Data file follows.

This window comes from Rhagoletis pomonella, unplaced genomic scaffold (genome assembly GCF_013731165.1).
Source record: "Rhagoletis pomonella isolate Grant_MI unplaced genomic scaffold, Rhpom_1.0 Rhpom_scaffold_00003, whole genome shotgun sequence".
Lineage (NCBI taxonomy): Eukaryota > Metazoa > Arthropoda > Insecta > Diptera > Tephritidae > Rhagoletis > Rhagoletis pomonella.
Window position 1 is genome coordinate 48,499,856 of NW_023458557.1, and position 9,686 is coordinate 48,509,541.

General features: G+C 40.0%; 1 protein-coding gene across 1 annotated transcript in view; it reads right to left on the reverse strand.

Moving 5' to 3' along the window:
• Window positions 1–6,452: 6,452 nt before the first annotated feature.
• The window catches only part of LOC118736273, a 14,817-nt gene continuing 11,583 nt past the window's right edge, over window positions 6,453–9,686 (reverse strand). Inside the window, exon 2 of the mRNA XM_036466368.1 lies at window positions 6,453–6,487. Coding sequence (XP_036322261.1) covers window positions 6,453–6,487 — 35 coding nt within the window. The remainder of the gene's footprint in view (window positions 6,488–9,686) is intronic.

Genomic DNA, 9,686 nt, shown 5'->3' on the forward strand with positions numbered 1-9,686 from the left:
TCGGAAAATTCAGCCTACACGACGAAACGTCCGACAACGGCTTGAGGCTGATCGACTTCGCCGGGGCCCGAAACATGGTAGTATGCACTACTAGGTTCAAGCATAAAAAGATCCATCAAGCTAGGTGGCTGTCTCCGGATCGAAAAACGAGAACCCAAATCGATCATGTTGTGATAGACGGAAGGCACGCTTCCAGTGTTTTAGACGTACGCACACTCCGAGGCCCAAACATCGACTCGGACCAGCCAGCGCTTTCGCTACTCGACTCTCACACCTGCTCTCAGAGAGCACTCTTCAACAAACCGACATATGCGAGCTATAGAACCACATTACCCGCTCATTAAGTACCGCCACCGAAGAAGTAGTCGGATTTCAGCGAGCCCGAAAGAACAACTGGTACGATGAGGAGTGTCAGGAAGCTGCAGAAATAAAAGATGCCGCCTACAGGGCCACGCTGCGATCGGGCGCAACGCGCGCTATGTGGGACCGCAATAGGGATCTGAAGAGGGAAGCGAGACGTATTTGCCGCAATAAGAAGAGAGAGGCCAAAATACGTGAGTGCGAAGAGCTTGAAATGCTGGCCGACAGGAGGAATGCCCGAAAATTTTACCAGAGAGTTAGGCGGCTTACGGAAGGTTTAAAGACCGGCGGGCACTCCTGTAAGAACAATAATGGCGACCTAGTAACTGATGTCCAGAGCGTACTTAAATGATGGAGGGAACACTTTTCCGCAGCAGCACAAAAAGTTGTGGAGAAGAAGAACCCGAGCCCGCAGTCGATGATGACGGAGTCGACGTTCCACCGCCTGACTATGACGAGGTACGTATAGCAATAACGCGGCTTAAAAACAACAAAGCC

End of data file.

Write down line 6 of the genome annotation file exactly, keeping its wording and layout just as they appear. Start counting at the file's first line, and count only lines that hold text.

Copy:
Moving 5' to 3' along the window: